Mapping the competencies required for effective project management in the Australian Public Service

Blixt CarleyStudent: Carley Blixt
Year: 2015
Affiliation: University of South Australia
Level: Postgraduate
Thesis written in English

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Despite a decade of focus and billions in investment, public sector projects have failed to meet delivery expectations, and a lack of project management professionalism has been identified as a contributing factor. This research sought to understand the context and map the
competencies required to deliver projects in the Australian Public Service (APS) in order to tailor project management education and improve project outcomes.
Semi-structured interviews were undertaken, and the key statements that described the operating context were drawn from the interviews and grouped into an affinity map. Additionally, a broader cohort of current APS project management practitioners completed a survey assessing the relative importance of competencies to the effective project delivery in the public sector. The competencies were drawn from both the International Project Management Association Competence Baseline 3.0 and public administration competencies theorised as being critical to public sector project management.
The affinity diagram showed that the operational nature and strong hierarchies of APS agencies were in conflict with project management practice, sub-optimising its effectiveness and efficiency and negatively impacting project outcomes. The prioritised competencies from
the survey aligned to areas of weakness described in the affinity map, suggesting that the challenges in the operating environment may be broadly reflective of the experience of project managers across the APS. The International Project Management Association International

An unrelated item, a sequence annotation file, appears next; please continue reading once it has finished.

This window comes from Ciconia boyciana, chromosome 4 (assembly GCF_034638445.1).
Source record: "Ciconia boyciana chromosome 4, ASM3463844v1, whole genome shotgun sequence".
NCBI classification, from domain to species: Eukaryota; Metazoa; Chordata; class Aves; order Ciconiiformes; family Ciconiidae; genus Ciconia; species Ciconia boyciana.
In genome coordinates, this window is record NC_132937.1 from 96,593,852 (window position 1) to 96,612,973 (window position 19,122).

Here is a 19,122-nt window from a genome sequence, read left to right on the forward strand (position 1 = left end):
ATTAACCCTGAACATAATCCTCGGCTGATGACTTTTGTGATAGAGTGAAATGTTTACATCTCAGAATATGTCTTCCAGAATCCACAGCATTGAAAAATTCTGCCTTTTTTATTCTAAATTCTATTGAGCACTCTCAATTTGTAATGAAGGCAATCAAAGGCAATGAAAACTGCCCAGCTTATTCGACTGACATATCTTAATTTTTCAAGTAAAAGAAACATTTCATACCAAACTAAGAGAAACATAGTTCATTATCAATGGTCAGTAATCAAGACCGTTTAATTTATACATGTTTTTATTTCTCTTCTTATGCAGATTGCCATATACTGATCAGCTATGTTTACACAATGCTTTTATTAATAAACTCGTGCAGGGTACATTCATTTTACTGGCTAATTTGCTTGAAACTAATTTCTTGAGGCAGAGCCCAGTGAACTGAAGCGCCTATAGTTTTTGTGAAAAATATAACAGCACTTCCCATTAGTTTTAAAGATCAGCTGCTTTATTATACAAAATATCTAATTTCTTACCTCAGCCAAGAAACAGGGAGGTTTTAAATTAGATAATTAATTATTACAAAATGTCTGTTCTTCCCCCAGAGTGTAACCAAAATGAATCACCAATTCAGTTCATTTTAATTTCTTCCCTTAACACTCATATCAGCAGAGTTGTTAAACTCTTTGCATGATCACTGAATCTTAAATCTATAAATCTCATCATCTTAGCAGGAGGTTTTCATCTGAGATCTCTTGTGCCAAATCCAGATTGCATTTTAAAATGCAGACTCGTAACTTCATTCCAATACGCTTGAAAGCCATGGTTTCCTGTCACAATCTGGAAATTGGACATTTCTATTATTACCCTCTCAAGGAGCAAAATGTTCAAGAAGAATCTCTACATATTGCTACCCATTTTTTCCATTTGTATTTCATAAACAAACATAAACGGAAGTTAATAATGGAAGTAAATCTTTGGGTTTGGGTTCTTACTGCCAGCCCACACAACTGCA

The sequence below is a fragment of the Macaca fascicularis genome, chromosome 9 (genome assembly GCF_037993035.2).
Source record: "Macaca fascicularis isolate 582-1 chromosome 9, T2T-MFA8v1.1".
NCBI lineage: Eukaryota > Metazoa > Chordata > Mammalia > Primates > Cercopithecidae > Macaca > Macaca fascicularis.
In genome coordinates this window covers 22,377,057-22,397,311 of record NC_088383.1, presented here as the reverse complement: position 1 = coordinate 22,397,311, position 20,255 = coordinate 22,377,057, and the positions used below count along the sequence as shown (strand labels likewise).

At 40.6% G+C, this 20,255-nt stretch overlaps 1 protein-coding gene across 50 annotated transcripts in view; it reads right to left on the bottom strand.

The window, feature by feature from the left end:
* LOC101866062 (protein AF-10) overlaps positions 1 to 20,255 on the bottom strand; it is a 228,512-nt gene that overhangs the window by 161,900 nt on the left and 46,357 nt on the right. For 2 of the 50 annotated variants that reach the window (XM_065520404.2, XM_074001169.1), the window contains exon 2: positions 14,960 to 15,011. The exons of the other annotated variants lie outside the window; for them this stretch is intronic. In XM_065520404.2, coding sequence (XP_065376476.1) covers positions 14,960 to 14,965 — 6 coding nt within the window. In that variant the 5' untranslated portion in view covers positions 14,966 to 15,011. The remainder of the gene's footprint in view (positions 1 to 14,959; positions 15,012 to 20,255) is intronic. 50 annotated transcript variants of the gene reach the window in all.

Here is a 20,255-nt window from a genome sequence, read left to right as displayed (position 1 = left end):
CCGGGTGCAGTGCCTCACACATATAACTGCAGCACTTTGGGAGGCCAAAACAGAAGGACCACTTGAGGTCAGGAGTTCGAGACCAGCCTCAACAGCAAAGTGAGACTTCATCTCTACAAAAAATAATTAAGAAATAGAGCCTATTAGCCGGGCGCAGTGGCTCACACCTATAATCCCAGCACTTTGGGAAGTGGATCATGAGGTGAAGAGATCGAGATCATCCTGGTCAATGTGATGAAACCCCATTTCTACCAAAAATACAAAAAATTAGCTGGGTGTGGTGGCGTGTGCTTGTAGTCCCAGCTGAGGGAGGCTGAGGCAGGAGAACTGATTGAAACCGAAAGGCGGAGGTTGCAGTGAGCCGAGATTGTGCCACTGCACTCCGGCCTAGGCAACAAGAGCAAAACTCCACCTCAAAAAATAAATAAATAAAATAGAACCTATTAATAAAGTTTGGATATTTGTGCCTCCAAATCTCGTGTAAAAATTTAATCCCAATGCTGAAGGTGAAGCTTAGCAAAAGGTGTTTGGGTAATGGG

Competency Baseline 3.0 was found to be relevant to public sector application, but required supplementation of public administration competencies to comprehensively cover the suite of skills needed for effective project delivery in the APS.
The research findings noted that the specific needs, values and functions of project management in the Australian Public Service are not well defined, and therefore there were limited criteria against which public sector project management competencies could be designed and measured. Therefore, it is not possible to be certain about the correct composition of a public sector project management competency typology for the APS until organisational requirements are further advanced.




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